Spiders are born with the innate knowledge and biological make up to spin webs. No great spider of ancient history invented web design which all spiders since have learned to imitate. It is something unique to their species and something coded in their genes; so is language in human beings, so says Stephen Pinker in The Language Instinct. What then should we think of poetry: the art of language? It is one of the highest forms of expression using that uniquely human characteristic of a complex, combinatorial sign system, something that as of yet descibes so much of what it means to think and communicate according to our kind. Poetry both spins the silken thread of relation and then sews together what dissecting logic often rends apart. It is the gossamer web attached to the rusted barbs of a wire fence on one end and to the rocking cyan nodule of a bluestem grass-stalk on the other. The tensile strength and elasticity of those strands of connection, like spider’s silk, are greater than those steel partitions forged by reason. Could they be said to be the most human of all forms of expression?
Through the addition of musical qualities like lyricism and rhythm, and the performative qualities of being read aloud, poetry then brings together elements of ritual that whisper certain truths to our instinctual side. It is an art. Thus, words are not merely a textual medium of direct communication, but a dynamic system that can become a living conduit of the breath–spiritus, and when sculpted by the refined hand of a master, they open portals to new levels of consciousness, to whole new worlds within our own,, built upon the back of being. Like a ritual chant or religious hymn, the pulses of formal poetics are capable of transcending the bounds of space and time, for language is not limited by the physical world as is the soft organ that generates it.
This natural linguistic propensity we have can only go so far without honing the tools and the mind of the craftsman. To be an art demands technique. As a ballet dancer must practice again and again the same position in relevѐ before finding her center of balance, a poet must repeat the same form, meter, and rhetorical devices again and again until it becomes a second nature. The fresh poet falls many times as he or she learns how to dance a sonnet or a ballad, but gradually the mind’s muscle memory takes hold of that boundary and finds a new freedom from within it–the horizon becomes a shore to depart from, to build off of, to breach. It is then that the classical technique, an ornament, armament, enhancement of the natural qualities of language, becomes a foundation from which the matured poet can deviate, choreographing new forms and styles that will match the music and subject of each new poem. In departing from the shore, the craft defines new horizons.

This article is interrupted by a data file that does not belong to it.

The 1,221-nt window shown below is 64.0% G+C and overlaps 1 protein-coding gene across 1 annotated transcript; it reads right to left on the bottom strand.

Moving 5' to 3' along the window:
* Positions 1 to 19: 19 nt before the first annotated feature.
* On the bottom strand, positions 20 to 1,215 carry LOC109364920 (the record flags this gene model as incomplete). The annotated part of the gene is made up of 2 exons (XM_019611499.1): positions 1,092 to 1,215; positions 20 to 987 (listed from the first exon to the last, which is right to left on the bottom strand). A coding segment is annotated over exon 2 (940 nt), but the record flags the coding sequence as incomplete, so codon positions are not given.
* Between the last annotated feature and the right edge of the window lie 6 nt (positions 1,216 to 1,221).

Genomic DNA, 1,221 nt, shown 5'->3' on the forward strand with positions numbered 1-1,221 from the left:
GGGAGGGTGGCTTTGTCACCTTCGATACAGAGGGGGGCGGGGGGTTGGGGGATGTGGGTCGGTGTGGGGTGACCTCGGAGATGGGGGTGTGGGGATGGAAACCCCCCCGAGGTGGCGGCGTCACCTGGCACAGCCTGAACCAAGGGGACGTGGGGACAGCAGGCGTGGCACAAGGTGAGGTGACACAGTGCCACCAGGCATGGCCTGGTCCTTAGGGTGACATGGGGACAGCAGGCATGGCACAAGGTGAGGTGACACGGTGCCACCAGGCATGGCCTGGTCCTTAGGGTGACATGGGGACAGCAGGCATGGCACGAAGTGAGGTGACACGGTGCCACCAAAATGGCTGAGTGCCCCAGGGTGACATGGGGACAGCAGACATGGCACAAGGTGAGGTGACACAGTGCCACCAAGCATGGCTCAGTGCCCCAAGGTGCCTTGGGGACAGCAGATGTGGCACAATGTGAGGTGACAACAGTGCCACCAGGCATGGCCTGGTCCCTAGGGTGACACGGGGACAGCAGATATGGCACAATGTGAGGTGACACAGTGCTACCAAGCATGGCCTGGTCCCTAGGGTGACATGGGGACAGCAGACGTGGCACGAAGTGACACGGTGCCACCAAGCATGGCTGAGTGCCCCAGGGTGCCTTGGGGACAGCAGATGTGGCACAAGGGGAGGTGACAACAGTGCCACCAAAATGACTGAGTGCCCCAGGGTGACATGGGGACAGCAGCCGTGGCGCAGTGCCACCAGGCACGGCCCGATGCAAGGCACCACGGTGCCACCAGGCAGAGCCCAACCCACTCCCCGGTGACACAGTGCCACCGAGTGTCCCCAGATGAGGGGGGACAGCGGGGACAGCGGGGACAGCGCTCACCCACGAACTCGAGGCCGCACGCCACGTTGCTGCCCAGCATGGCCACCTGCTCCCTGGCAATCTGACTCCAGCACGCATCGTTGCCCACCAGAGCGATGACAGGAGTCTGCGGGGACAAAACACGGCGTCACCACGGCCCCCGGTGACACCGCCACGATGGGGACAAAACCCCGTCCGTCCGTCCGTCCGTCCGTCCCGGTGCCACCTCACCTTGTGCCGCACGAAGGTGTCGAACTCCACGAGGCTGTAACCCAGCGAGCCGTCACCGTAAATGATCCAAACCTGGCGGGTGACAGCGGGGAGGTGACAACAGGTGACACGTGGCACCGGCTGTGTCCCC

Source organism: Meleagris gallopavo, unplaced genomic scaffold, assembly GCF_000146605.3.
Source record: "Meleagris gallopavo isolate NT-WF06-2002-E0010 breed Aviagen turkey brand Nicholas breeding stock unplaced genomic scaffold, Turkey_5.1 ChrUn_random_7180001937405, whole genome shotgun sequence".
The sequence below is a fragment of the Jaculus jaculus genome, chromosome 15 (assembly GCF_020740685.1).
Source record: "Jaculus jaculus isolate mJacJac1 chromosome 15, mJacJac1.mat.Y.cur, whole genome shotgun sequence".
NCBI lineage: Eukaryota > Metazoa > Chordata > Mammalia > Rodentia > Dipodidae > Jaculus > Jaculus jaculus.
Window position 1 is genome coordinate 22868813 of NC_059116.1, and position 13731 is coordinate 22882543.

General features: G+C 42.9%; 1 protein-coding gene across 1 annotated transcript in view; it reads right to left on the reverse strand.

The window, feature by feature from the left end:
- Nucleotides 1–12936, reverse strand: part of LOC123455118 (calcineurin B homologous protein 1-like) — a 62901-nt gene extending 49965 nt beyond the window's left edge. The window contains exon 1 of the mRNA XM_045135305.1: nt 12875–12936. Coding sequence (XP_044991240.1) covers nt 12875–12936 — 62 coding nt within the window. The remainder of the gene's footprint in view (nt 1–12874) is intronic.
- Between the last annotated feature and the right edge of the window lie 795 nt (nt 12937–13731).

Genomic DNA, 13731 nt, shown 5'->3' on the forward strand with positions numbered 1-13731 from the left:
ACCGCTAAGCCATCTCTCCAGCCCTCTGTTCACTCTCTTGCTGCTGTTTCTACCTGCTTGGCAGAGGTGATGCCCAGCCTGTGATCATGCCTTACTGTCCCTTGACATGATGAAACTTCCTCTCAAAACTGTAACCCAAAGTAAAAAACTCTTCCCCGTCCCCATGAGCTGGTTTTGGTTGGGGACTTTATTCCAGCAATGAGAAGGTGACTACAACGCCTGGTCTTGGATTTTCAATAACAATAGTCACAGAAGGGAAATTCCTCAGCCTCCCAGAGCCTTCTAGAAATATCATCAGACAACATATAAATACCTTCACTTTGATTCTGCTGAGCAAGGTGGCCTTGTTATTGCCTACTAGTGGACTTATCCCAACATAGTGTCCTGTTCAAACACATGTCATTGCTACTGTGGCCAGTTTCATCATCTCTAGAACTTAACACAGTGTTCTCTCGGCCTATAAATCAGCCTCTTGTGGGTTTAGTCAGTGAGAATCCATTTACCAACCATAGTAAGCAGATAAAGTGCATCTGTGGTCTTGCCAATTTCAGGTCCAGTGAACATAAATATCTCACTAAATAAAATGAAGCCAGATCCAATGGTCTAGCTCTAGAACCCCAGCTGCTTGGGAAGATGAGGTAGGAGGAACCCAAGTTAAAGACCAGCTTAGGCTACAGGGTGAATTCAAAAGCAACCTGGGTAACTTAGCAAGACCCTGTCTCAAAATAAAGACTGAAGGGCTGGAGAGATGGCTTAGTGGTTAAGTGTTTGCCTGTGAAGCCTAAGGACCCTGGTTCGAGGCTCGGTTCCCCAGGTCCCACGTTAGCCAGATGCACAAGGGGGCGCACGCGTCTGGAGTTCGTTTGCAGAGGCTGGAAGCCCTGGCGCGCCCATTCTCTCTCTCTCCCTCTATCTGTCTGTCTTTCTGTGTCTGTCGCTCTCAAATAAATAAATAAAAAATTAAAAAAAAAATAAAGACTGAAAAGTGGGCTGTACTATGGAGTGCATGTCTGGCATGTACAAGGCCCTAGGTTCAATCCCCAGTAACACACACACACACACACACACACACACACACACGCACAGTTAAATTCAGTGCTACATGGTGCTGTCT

Poetry is a game with rules like chess or dating, and the successful players try every move so they know what works. Of course, having a guide to help navigate strange waters always helps. We should invoke the spirit of classical forms–eidos; these were the first heartbeats and faces of poetics; they suggest to that there is something quite natural about them. They reveal the feed foreward and feedback dynamism of form wed to function. In poetry that sings, not bleats or babbles, the time signature moves with audition, somatosensory pulsation, imagery vision, as much as with semantic resonance. Metric and sonorous, the constraint turns simple metaphors baroque–they blosom into many more dynamic, fractal sensory eruptions with their curls, tendrils, flourishes.
We observe the world through what is most receptive, those sensitive parts of us the brain knows the many languages of. Who is to say that what we read in all those fragments is not the poetry of cognition–it oscillates, scintilates, harmonizes. The left hemisphere interpreter may even urge us to poetize through choral echolalia–the notes passed between episodes–remembering, talking to oneself, calling, dreaming. Value crowns from the deeply reflective generation of language art–beauty drapes over whatever the mind dress in poetry’s disguise. This process–transcriptive celebration–is life giving and is as much a lesson in our nature as any biological, anthropological, or economic system. For now, at least, poetry is uniquely ours. When we look to the trades, the traditions of the past, we return to something deeper than history and more true that a record–our own drive toward aesthetic revelry. We celebrate by dwelling in the world. We construct our identities with words. We bond and bestow and become through breath; we sew ourselves into the fabric of memory with spirit, embroidering our names upon being–a world elsewhere, a world all our own, and we call it poetry.